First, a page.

The Atacama Desert – the Driest Desert in South America
The Atacama Desert is one of the most known deserts in South America. It is located west of the Andes and is considered to be the driest plateau in the world. It stretches almost six hundred miles from Peru into Chile and is situated at an elevation of 2000m.
The lifeless and rainless plain features mineral debris and elements from the Andes and the surrounding grounds. It is the only desert in the earth where you cannot see any plant or cactus, no signs of life what so ever. Lizards and iguanas that usually live in desert habitats do not exist there, as the desert is completely dry. Even cactuses need some amount of moist, but even this tiny little requirement doesn’t exist there. Nothing can rot without moisture. In fact the Atacama Desert is considered by experts to be completely sterile, almost fifty times drier than the famous Death Valley in California.
According to studies and experiments that took place there, there were no rainfalls in the area for more than 400 years, from 1570 to 1971, the longest period ever recorded in late historical years. The average rainfall in the area of the Atacama Desert is not more than 1mm per year, while some rain stations have never seen rain since 1975.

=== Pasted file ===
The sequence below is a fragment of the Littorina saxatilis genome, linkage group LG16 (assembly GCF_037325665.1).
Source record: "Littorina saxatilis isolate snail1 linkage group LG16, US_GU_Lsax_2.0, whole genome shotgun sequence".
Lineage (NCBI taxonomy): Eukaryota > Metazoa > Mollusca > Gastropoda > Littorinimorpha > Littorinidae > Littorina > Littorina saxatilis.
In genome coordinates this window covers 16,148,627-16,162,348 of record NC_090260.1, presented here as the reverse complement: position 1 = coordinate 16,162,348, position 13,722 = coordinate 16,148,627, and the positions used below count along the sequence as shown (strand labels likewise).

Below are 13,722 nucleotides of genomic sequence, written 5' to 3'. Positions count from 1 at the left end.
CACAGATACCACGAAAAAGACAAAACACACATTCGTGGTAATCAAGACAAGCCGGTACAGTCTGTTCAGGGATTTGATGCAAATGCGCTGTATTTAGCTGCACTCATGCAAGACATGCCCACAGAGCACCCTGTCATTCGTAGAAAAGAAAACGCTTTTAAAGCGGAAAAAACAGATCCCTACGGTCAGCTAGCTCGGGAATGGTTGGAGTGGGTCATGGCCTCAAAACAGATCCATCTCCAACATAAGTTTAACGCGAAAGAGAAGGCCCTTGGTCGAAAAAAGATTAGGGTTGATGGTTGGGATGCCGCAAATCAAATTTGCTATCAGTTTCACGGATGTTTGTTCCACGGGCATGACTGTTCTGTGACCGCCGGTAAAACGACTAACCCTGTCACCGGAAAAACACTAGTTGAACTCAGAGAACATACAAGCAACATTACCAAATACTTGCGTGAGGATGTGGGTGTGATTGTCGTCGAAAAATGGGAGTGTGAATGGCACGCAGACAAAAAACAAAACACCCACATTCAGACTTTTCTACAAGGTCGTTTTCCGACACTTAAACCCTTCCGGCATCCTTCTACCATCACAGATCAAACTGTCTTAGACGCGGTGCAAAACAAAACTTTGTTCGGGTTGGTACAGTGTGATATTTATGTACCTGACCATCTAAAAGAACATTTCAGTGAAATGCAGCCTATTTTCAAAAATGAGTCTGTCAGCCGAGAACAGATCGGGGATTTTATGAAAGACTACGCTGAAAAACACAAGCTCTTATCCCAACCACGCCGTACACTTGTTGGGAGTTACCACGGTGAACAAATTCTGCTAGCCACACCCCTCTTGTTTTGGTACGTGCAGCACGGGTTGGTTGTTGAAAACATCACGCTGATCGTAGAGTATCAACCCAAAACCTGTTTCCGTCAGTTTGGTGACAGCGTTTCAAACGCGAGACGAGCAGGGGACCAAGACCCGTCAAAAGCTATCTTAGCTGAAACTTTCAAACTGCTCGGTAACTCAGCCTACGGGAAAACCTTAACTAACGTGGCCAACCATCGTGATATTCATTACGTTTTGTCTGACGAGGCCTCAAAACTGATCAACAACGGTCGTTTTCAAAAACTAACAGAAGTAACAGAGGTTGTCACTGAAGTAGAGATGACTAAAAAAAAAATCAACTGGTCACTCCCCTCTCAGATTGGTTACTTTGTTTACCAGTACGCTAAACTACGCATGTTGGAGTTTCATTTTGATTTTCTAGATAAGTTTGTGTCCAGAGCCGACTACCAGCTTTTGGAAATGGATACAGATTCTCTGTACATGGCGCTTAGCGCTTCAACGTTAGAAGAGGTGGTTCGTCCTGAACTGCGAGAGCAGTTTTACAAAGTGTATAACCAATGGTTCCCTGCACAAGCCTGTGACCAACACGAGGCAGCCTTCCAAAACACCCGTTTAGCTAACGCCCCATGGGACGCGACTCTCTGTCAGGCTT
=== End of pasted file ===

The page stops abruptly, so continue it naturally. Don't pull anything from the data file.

What is amazing is that the area features some really high mountains, reaching 6900m. Due to the dry climate though, they do not feature any glaciers at all. Visitors are usually amazed by the fact that more than a million people live within the limits of the Atacama Desert today. They have created small settlements and cities, while some of them managed to establish small fishing villages on the pacific coast. It is also impressive that there are farmers, who are dedicated workers of the land and produce veggies and fruits using drip irrigation systems.
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